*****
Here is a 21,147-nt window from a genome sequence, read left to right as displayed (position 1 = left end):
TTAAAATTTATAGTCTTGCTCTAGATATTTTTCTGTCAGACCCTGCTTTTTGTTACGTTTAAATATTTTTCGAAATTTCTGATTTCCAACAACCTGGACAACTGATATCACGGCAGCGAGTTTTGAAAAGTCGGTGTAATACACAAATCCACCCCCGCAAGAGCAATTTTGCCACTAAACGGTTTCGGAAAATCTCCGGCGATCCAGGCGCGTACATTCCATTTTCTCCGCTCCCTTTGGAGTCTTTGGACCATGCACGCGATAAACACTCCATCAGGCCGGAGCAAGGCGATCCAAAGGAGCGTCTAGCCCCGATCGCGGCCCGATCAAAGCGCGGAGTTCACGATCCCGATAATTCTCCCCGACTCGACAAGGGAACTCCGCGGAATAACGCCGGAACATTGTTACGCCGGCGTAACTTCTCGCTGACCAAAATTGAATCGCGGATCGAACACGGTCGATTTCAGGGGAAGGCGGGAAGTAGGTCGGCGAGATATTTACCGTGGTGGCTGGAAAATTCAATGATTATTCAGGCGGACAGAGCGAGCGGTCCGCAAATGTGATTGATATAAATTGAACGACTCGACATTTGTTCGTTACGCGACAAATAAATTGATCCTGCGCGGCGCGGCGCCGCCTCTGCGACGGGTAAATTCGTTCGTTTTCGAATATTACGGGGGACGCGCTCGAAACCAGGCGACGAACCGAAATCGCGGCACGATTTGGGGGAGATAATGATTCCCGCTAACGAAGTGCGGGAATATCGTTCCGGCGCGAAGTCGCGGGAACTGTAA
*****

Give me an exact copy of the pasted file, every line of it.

Here is a 21,147-nt window from a genome sequence, read left to right as displayed (position 1 = left end):
TTAAAATTTATAGTCTTGCTCTAGATATTTTTCTGTCAGACCCTGCTTTTTGTTACGTTTAAATATTTTTCGAAATTTCTGATTTCCAACAACCTGGACAACTGATATCACGGCAGCGAGTTTTGAAAAGTCGGTGTAATACACAAATCCACCCCCGCAAGAGCAATTTTGCCACTAAACGGTTTCGGAAAATCTCCGGCGATCCAGGCGCGTACATTCCATTTTCTCCGCTCCCTTTGGAGTCTTTGGACCATGCACGCGATAAACACTCCATCAGGCCGGAGCAAGGCGATCCAAAGGAGCGTCTAGCCCCGATCGCGGCCCGATCAAAGCGCGGAGTTCACGATCCCGATAATTCTCCCCGACTCGACAAGGGAACTCCGCGGAATAACGCCGGAACATTGTTACGCCGGCGTAACTTCTCGCTGACCAAAATTGAATCGCGGATCGAACACGGTCGATTTCAGGGGAAGGCGGGAAGTAGGTCGGCGAGATATTTACCGTGGTGGCTGGAAAATTCAATGATTATTCAGGCGGACAGAGCGAGCGGTCCGCAAATGTGATTGATATAAATTGAACGACTCGACATTTGTTCGTTACGCGACAAATAAATTGATCCTGCGCGGCGCGGCGCCGCCTCTGCGACGGGTAAATTCGTTCGTTTTCGAATATTACGGGGGACGCGCTCGAAACCAGGCGACGAACCGAAATCGCGGCACGATTTGGGGGAGATAATGATTCCCGCTAACGAAGTGCGGGAATATCGTTCCGGCGCGAAGTCGCGGGAACTGTAA